Gondry surely likes stunt film-making, but it seems to me that all his stunts have an important narrative purpose. "The Science Of Sleep" seems at first pretty messy and slapdash, but if you watch closely, Gondry is rigorous in doing what he does, and provides cues for the audience to keep things straight. It's a movie about a character who has trouble telling his dreams from real life, and you as a viewer is supposed to feel that confusion, but at the same time not _be_ confused. The best cue -- listen for it -- is that when he's dreaming the sound is all 'looped' -- i.e. filmed silent and then dialog and sound effects assembled in post production. The 'real life' sequences are all (or mostly) recorded while filming.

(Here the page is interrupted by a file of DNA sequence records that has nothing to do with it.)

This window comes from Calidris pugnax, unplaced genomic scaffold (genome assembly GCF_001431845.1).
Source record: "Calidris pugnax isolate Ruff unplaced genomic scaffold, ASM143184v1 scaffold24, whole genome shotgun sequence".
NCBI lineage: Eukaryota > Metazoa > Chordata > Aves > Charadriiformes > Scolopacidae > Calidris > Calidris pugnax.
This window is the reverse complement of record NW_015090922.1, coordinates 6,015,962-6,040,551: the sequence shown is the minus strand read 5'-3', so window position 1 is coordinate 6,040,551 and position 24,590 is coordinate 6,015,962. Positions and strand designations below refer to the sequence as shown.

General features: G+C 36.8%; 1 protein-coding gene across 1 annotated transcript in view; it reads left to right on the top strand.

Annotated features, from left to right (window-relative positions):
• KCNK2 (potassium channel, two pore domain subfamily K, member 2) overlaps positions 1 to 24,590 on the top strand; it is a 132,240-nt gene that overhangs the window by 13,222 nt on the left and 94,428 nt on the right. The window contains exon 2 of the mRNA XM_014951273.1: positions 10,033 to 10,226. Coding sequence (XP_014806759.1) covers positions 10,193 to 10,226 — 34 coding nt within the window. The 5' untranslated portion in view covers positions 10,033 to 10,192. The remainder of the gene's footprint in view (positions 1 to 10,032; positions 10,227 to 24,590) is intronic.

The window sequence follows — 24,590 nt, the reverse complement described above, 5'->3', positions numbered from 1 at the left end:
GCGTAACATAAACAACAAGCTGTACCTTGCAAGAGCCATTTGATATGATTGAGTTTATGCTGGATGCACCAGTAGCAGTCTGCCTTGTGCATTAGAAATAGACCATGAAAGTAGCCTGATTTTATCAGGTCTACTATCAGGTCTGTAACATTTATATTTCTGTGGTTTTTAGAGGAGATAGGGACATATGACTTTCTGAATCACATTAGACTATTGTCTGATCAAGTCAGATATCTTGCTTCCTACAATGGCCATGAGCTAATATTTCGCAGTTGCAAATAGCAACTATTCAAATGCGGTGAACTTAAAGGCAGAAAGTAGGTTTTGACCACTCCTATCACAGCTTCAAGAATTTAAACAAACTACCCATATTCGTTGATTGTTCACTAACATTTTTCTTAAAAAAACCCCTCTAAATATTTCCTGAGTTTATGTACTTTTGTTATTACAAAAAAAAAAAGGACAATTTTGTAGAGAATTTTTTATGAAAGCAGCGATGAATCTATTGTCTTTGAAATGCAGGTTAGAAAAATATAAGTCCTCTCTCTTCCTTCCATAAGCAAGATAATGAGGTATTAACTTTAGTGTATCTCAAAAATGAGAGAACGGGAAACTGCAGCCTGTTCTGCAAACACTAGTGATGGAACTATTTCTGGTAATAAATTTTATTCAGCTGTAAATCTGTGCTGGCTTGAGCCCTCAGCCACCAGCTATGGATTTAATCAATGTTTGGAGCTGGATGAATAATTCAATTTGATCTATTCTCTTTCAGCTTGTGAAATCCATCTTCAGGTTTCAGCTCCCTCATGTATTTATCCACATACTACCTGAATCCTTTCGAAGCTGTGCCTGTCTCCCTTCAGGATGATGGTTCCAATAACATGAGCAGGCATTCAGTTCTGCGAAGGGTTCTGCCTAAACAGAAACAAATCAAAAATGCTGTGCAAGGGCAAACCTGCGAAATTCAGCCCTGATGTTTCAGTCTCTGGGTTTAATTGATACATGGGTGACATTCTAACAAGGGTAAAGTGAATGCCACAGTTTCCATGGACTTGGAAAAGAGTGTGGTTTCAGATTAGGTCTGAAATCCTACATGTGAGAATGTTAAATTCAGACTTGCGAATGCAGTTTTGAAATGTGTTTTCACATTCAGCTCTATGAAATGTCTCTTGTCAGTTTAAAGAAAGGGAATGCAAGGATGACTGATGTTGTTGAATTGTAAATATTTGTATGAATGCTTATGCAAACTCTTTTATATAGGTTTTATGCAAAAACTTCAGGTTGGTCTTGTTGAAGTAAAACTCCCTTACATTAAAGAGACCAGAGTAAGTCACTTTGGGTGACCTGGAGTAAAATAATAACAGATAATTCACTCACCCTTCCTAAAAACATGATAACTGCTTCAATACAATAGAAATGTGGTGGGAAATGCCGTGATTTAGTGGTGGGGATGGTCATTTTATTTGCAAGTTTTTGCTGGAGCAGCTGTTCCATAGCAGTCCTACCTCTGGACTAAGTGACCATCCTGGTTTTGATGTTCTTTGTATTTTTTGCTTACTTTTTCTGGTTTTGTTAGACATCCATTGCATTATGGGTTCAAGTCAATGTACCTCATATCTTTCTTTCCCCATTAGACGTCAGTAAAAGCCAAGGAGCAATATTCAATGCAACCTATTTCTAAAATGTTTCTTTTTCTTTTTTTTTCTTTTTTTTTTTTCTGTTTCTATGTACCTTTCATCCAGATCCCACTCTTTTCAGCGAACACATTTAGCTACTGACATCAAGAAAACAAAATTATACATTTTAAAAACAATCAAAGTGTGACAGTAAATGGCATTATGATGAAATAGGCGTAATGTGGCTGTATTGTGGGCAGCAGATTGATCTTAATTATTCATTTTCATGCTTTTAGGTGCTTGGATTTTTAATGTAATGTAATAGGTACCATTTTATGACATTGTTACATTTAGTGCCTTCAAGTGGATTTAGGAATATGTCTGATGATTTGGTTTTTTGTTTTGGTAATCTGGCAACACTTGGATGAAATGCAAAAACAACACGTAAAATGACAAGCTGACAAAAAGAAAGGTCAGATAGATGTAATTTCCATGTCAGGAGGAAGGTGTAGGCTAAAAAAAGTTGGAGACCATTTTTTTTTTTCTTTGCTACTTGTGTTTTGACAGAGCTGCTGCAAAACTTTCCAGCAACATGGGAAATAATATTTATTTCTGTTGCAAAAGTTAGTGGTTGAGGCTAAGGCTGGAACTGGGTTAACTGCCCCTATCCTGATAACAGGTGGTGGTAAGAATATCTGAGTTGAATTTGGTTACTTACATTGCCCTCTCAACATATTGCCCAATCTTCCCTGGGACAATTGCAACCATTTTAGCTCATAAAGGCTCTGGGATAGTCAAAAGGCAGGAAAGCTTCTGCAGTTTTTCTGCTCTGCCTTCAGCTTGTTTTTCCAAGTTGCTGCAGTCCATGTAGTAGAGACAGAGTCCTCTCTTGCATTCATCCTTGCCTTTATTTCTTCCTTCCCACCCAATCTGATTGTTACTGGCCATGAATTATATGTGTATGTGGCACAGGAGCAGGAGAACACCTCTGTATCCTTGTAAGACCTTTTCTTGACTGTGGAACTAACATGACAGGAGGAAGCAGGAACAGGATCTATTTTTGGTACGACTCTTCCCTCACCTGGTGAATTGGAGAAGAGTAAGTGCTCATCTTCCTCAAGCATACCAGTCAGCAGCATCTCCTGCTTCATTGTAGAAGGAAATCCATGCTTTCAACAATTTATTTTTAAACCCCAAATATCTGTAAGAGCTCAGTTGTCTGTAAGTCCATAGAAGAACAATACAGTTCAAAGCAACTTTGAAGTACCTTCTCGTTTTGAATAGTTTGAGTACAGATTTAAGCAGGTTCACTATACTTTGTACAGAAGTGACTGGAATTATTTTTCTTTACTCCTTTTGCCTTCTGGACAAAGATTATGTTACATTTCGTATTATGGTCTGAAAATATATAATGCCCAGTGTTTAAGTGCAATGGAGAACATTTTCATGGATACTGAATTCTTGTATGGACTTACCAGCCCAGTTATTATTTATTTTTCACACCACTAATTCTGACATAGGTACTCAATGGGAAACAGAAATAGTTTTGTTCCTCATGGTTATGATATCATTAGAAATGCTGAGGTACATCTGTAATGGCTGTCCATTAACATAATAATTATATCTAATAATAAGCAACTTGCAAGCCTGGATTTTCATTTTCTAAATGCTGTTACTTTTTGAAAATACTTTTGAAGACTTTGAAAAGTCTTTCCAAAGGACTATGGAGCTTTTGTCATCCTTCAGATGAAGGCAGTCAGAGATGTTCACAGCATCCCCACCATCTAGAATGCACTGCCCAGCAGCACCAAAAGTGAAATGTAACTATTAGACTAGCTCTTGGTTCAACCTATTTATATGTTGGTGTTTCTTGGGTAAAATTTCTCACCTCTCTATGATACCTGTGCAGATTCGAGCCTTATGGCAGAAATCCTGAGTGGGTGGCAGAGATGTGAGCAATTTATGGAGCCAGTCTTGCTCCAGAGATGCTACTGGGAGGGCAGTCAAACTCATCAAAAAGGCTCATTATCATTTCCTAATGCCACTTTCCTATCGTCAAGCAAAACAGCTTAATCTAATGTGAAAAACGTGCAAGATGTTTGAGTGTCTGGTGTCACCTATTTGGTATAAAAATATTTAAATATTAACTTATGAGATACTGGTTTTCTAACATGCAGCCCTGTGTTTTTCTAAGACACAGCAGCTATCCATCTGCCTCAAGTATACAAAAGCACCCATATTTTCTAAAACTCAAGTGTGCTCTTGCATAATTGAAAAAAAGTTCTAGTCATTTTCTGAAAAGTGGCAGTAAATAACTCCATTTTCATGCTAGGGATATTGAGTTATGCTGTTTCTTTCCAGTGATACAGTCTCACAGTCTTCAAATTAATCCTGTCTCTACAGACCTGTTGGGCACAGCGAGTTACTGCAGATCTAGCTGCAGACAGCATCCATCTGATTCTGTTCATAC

A movie shouldn't show off it's technical tricks -- they're a distraction. But sometimes the tricks are the thing; "The Science Of Sleep" revels in it's own artifice but still stays anchored in the emotional reality of its characters. I'm sure Joe Professional Movie Critic watches it and says "quit fucking around and tell the story!" but the point of the movie _is_ the unruly imagination.
And Charlotte Gainsbourg is awesome. She's the kind of beautiful that makes conventionally beautiful actresses look vapid and blank.